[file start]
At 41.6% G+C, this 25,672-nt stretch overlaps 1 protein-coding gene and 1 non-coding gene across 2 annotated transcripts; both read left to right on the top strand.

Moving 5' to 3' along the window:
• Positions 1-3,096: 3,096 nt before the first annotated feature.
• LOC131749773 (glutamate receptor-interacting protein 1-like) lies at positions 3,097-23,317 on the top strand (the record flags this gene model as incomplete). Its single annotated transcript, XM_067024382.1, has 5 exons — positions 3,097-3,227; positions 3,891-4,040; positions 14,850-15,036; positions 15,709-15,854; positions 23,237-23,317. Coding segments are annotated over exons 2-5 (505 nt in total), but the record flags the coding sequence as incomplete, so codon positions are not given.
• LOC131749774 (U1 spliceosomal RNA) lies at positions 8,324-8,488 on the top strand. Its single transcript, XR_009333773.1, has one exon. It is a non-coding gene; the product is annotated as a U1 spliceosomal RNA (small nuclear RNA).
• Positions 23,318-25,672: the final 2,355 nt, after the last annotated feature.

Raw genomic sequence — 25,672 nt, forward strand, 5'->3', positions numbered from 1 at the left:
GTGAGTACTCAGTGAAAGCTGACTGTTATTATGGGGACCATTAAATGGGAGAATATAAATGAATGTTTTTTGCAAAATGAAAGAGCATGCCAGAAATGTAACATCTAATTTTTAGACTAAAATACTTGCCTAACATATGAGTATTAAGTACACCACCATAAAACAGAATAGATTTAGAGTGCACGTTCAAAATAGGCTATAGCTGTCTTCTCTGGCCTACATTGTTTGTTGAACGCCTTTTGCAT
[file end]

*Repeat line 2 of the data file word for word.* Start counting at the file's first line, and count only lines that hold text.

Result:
Moving 5' to 3' along the window: